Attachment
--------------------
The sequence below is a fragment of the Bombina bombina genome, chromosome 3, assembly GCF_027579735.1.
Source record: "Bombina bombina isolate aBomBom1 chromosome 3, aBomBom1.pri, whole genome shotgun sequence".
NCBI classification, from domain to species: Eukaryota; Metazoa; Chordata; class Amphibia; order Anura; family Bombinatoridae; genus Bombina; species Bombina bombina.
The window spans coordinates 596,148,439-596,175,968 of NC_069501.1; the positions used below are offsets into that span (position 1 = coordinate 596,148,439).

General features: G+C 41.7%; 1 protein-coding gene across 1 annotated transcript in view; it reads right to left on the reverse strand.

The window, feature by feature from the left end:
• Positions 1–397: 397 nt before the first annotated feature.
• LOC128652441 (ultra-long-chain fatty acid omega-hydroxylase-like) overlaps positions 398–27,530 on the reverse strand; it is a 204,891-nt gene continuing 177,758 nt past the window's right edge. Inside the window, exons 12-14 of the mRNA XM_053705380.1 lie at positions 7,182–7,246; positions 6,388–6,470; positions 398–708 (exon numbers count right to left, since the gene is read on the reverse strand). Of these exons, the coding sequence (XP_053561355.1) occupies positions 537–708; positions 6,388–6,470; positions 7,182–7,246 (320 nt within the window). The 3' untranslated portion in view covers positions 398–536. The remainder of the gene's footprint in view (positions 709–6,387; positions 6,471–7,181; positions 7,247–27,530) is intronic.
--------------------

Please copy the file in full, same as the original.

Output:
The sequence below is a fragment of the Bombina bombina genome, chromosome 3, assembly GCF_027579735.1.
Source record: "Bombina bombina isolate aBomBom1 chromosome 3, aBomBom1.pri, whole genome shotgun sequence".
NCBI classification, from domain to species: Eukaryota; Metazoa; Chordata; class Amphibia; order Anura; family Bombinatoridae; genus Bombina; species Bombina bombina.
The window spans coordinates 596,148,439-596,175,968 of NC_069501.1; the positions used below are offsets into that span (position 1 = coordinate 596,148,439).

General features: G+C 41.7%; 1 protein-coding gene across 1 annotated transcript in view; it reads right to left on the reverse strand.

The window, feature by feature from the left end:
• Positions 1–397: 397 nt before the first annotated feature.
• LOC128652441 (ultra-long-chain fatty acid omega-hydroxylase-like) overlaps positions 398–27,530 on the reverse strand; it is a 204,891-nt gene continuing 177,758 nt past the window's right edge. Inside the window, exons 12-14 of the mRNA XM_053705380.1 lie at positions 7,182–7,246; positions 6,388–6,470; positions 398–708 (exon numbers count right to left, since the gene is read on the reverse strand). Of these exons, the coding sequence (XP_053561355.1) occupies positions 537–708; positions 6,388–6,470; positions 7,182–7,246 (320 nt within the window). The 3' untranslated portion in view covers positions 398–536. The remainder of the gene's footprint in view (positions 709–6,387; positions 6,471–7,181; positions 7,247–27,530) is intronic.